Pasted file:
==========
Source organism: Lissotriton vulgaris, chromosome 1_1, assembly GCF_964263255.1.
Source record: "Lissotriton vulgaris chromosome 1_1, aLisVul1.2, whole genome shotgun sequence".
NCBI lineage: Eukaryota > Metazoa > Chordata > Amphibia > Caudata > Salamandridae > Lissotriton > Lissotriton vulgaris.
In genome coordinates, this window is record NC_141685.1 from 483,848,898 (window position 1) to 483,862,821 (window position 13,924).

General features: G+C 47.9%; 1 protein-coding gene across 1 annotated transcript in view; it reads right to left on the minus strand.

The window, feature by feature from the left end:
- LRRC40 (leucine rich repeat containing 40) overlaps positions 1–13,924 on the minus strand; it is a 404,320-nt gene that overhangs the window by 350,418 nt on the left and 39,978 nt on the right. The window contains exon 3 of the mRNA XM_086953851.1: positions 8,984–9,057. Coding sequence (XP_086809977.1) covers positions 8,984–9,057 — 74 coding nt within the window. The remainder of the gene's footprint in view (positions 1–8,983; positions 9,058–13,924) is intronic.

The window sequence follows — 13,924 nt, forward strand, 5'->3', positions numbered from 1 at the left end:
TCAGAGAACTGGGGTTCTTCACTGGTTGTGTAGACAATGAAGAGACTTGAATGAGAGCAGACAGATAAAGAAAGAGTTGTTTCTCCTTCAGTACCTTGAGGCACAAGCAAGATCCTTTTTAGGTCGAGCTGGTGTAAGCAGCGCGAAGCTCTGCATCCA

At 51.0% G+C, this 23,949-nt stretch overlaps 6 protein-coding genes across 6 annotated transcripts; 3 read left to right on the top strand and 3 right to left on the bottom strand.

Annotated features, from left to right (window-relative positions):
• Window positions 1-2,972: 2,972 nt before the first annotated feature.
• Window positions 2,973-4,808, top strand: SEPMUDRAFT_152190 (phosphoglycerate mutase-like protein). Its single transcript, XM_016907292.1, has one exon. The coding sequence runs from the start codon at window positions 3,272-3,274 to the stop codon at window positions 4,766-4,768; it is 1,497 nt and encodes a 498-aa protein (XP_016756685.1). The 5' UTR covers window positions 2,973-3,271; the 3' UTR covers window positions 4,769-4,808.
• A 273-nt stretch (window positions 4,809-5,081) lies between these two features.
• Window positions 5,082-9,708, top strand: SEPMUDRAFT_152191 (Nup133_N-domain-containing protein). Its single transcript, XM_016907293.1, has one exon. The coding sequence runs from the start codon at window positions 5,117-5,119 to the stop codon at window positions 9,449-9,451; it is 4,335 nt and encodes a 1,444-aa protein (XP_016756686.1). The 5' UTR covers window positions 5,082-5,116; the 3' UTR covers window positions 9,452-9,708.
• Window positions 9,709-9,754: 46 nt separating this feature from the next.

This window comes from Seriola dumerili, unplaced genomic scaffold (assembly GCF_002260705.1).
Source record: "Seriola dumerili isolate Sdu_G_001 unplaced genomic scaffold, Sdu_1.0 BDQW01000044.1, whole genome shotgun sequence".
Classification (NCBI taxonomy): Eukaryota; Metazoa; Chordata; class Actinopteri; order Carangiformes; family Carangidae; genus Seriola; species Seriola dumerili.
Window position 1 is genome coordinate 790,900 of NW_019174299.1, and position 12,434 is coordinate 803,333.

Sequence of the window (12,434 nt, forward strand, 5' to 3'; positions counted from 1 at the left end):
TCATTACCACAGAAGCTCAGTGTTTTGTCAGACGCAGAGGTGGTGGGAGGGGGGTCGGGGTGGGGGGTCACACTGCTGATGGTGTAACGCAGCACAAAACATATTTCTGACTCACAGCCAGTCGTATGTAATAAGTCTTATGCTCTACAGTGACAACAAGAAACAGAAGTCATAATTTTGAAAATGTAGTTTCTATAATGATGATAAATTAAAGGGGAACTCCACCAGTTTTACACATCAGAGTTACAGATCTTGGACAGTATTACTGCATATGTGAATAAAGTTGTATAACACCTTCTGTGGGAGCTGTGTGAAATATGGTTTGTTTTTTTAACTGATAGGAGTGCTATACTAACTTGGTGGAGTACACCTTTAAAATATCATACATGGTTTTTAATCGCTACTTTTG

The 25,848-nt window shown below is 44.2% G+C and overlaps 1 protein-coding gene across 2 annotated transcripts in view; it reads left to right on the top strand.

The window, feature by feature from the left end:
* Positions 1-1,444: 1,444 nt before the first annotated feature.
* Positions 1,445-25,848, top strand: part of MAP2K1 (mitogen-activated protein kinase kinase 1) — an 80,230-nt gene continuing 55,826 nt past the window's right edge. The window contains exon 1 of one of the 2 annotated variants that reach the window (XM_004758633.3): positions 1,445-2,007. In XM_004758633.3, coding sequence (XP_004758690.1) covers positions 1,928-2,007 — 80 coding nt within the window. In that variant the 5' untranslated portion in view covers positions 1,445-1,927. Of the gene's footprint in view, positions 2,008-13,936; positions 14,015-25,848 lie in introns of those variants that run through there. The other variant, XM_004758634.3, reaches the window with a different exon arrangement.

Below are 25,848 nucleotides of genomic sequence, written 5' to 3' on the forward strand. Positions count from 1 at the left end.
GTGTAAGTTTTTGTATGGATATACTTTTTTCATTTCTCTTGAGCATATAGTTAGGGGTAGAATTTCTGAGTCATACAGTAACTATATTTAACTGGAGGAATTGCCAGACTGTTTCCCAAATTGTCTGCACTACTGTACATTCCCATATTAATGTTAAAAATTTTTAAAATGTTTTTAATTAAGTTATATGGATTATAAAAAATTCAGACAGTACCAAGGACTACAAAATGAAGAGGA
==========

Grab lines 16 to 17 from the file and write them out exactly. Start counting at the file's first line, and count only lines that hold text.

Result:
• Window positions 9,709-9,754: 46 nt separating this feature from the next.

This window comes from Seriola dumerili, unplaced genomic scaffold (assembly GCF_002260705.1).